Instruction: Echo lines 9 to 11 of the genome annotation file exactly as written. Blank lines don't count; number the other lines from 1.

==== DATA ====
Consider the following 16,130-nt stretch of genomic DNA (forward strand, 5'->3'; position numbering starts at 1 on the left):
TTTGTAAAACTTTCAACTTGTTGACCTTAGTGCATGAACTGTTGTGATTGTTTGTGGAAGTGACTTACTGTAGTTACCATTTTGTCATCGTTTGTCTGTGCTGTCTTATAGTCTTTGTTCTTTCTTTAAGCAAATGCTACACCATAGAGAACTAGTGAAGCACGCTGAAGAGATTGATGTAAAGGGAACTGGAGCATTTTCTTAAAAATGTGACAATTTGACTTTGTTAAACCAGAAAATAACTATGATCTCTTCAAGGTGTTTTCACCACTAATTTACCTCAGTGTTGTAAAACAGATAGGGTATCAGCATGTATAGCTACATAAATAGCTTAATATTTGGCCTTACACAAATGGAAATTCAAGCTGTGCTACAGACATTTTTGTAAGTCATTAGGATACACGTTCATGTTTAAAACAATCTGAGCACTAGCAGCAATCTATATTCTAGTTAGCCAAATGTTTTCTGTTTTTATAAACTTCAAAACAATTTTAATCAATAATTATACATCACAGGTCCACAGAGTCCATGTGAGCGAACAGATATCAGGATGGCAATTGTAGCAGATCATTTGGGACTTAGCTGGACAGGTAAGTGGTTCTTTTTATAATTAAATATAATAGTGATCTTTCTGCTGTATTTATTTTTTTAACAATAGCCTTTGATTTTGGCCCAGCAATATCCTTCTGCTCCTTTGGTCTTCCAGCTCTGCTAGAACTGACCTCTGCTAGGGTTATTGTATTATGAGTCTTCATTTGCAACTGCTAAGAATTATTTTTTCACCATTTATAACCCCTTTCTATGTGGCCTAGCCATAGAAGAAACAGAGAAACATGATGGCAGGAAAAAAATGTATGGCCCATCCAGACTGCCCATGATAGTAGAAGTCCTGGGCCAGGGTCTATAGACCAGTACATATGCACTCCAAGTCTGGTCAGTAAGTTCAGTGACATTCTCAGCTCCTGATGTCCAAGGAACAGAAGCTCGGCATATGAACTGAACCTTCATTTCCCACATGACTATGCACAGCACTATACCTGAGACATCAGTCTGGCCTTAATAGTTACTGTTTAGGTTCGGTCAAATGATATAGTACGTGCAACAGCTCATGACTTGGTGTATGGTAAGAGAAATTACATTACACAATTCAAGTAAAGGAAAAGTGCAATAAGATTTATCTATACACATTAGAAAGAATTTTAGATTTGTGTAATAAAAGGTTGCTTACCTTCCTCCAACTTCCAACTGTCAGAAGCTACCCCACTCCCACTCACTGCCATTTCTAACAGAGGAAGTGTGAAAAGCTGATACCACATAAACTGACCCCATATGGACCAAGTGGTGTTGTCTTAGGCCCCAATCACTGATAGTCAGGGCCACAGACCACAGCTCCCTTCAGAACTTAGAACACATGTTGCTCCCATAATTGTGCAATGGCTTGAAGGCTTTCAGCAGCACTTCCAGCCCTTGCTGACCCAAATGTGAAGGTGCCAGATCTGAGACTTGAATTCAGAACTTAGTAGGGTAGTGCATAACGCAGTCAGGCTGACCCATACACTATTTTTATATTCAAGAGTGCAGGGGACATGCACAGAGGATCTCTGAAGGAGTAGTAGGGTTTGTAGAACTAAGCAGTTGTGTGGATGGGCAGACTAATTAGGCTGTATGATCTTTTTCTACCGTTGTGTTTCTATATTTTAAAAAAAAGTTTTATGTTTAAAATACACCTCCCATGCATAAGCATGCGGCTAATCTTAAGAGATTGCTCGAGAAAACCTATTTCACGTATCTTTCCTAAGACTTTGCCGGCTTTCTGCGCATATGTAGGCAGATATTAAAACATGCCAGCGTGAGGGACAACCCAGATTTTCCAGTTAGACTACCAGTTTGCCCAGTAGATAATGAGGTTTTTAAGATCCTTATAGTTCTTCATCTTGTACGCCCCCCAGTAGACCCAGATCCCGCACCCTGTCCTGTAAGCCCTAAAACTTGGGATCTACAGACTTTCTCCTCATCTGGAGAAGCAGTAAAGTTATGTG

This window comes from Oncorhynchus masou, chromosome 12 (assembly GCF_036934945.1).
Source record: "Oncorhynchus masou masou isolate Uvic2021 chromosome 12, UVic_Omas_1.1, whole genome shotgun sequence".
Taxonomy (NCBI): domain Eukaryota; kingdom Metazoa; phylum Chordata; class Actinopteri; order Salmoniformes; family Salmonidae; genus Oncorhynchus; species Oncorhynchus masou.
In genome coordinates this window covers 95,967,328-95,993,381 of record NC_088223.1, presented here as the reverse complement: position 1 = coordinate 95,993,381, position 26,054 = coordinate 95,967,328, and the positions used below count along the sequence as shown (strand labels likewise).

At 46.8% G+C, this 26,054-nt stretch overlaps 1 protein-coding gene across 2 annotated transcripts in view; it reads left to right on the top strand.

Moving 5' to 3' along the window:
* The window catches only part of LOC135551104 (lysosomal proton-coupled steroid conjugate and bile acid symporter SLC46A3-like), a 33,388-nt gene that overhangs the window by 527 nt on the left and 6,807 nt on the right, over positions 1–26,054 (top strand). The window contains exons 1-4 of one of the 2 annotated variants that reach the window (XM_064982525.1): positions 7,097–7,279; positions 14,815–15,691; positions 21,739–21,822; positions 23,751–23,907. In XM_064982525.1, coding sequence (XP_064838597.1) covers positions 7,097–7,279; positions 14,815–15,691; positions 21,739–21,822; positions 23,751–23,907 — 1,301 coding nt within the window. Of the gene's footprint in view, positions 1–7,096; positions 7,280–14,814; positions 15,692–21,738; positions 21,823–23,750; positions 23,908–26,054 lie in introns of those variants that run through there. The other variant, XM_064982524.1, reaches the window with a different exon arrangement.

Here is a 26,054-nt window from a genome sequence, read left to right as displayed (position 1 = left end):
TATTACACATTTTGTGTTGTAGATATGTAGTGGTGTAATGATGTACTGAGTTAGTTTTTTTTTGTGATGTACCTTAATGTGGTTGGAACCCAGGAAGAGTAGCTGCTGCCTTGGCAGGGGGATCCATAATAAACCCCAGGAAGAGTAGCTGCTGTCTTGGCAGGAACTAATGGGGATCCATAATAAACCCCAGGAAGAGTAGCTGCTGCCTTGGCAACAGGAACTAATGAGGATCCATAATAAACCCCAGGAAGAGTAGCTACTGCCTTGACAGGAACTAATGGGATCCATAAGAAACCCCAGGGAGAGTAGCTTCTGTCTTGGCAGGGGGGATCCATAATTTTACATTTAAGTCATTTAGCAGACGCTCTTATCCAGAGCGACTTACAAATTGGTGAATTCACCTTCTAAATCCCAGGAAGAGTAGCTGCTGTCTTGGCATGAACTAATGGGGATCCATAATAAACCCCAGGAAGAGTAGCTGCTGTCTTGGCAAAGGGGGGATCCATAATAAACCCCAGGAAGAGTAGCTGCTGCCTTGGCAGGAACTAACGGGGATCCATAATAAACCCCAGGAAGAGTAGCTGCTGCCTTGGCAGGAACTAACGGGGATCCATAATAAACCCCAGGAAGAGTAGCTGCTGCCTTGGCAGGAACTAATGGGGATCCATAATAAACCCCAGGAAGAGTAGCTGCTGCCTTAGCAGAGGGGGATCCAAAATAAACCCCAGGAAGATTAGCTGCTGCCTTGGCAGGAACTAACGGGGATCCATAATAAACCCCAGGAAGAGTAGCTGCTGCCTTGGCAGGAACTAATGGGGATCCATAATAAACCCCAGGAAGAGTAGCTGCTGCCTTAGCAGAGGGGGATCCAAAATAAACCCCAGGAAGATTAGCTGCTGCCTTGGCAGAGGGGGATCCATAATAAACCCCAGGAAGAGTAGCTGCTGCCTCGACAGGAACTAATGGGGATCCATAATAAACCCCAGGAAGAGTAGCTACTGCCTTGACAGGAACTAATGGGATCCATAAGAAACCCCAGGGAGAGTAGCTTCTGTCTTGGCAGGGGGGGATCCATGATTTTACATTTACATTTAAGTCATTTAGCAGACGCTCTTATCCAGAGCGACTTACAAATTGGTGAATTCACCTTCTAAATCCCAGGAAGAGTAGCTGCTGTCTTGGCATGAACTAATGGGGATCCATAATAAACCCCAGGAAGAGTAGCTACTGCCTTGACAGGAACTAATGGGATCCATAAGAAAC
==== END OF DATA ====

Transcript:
* The window catches only part of LOC135551104 (lysosomal proton-coupled steroid conjugate and bile acid symporter SLC46A3-like), a 33,388-nt gene that overhangs the window by 527 nt on the left and 6,807 nt on the right, over positions 1–26,054 (top strand). The window contains exons 1-4 of one of the 2 annotated variants that reach the window (XM_064982525.1): positions 7,097–7,279; positions 14,815–15,691; positions 21,739–21,822; positions 23,751–23,907. In XM_064982525.1, coding sequence (XP_064838597.1) covers positions 7,097–7,279; positions 14,815–15,691; positions 21,739–21,822; positions 23,751–23,907 — 1,301 coding nt within the window. Of the gene's footprint in view, positions 1–7,096; positions 7,280–14,814; positions 15,692–21,738; positions 21,823–23,750; positions 23,908–26,054 lie in introns of those variants that run through there. The other variant, XM_064982524.1, reaches the window with a different exon arrangement.

Here is a 26,054-nt window from a genome sequence, read left to right as displayed (position 1 = left end):
TATTACACATTTTGTGTTGTAGATATGTAGTGGTGTAATGATGTACTGAGTTAGTTTTTTTTTGTGATGTACCTTAATGTGGTTGGAACCCAGGAAGAGTAGCTGCTGCCTTGGCAGGGGGATCCATAATAAACCCCAGGAAGAGTAGCTGCTGTCTTGGCAGGAACTAATGGGGATCCATAATAAACCCCAGGAAGAGTAGCTGCTGCCTTGGCAACAGGAACTAATGAGGATCCATAATAAACCCCAGGAAGAGTAGCTACTGCCTTGACAGGAACTAATGGGATCCATAAGAAACCCCAGGGAGAGTAGCTTCTGTCTTGGCAGGGGGGATCCATAATTTTACATTTAAGTCATTTAGCAGACGCTCTTATCCAGAGCGACTTACAAATTGGTGAATTCACCTTCTAAATCCCAGGAAGAGTAGCTGCTGTCTTGGCATGAACTAATGGGGATCCATAATAAACCCCAGGAAGAGTAGCTGCTGTCTTGGCAAAGGGGGGATCCATAATAAACCCCAGGAAGAGTAGCTGCTGCCTTGGCAGGAACTAACGGGGATCCATAATAAACCCCAGGAAGAGTAGCTGCTGCCTTGGCAGGAACTAACGGGGATCCATAATAAACCCCAGGAAGAGTAGCTGCTGCCTTGGCAGGAACTAATGGGGATCCATAATAAACCCCAGGAAGAGTAGCTGCTGCCTTAGCAGAGGGGGATCCAAAATAAACCCCAGGAAGATTAGCTGCTGCCTTGGCAGGAACTAACGGGGATCCATAATAAACCCCAGGAAGAGTAGCTGCTGCCTTGGCAGGAACTAATGGGGATCCATAATAAACCCCAGGAAGAGTAGCTGCTGCCTTAGCAGAGGGGGATCCAAAATAAACCCCAGGAAGATTAGCTGCTGCCTTGGCAGAGGGGGATCCATAATAAACCCCAGGAAGAGTAGCTGCTGCCTCGACAGGAACTAATGGGGATCCATAATAAACCCCAGGAAGAGTAGCTACTGCCTTGACAGGAACTAATGGGATCCATAAGAAACCCCAGGGAGAGTAGCTTCTGTCTTGGCAGGGGGGGATCCATGATTTTACATTTACATTTAAGTCATTTAGCAGACGCTCTTATCCAGAGCGACTTACAAATTGGTGAATTCACCTTCTAAATCCCAGGAAGAGTAGCTGCTGTCTTGGCATGAACTAATGGGGATCCATAATAAACCCCAGGAAGAGTAGCTACTGCCTTGACAGGAACTAATGGGATCCATAAGAAAC